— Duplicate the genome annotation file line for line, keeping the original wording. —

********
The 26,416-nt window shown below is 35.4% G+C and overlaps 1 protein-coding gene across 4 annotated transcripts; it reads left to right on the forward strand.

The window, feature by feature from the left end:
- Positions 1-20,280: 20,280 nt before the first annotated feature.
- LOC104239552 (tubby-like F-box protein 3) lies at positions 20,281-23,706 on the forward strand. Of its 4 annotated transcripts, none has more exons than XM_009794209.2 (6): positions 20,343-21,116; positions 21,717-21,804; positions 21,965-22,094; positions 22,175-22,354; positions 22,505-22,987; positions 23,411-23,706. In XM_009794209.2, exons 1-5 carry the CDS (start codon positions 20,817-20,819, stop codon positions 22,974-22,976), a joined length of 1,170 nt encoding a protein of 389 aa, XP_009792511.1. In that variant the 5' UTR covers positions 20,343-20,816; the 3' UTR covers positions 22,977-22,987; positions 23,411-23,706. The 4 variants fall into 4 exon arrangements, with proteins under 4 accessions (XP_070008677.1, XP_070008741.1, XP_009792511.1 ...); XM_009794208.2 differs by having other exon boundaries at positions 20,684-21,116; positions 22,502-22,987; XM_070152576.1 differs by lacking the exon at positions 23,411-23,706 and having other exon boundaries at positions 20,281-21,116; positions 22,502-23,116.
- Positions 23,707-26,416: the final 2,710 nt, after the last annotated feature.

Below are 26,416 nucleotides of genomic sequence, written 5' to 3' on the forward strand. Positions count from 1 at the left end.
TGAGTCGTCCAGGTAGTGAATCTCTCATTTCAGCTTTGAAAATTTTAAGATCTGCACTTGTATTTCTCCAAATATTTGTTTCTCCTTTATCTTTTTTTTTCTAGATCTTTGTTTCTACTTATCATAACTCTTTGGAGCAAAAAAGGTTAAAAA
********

The 26,416-nt window shown below is 35.4% G+C and overlaps 1 protein-coding gene across 4 annotated transcripts; it reads left to right on the forward strand.

The window, feature by feature from the left end:
- Positions 1-20,280: 20,280 nt before the first annotated feature.
- LOC104239552 (tubby-like F-box protein 3) lies at positions 20,281-23,706 on the forward strand. Of its 4 annotated transcripts, none has more exons than XM_009794209.2 (6): positions 20,343-21,116; positions 21,717-21,804; positions 21,965-22,094; positions 22,175-22,354; positions 22,505-22,987; positions 23,411-23,706. In XM_009794209.2, exons 1-5 carry the CDS (start codon positions 20,817-20,819, stop codon positions 22,974-22,976), a joined length of 1,170 nt encoding a protein of 389 aa, XP_009792511.1. In that variant the 5' UTR covers positions 20,343-20,816; the 3' UTR covers positions 22,977-22,987; positions 23,411-23,706. The 4 variants fall into 4 exon arrangements, with proteins under 4 accessions (XP_070008677.1, XP_070008741.1, XP_009792511.1 ...); XM_009794208.2 differs by having other exon boundaries at positions 20,684-21,116; positions 22,502-22,987; XM_070152576.1 differs by lacking the exon at positions 23,411-23,706 and having other exon boundaries at positions 20,281-21,116; positions 22,502-23,116.
- Positions 23,707-26,416: the final 2,710 nt, after the last annotated feature.

Below are 26,416 nucleotides of genomic sequence, written 5' to 3' on the forward strand. Positions count from 1 at the left end.
TGAGTCGTCCAGGTAGTGAATCTCTCATTTCAGCTTTGAAAATTTTAAGATCTGCACTTGTATTTCTCCAAATATTTGTTTCTCCTTTATCTTTTTTTTTCTAGATCTTTGTTTCTACTTATCATAACTCTTTGGAGCAAAAAAGGTTAAAAA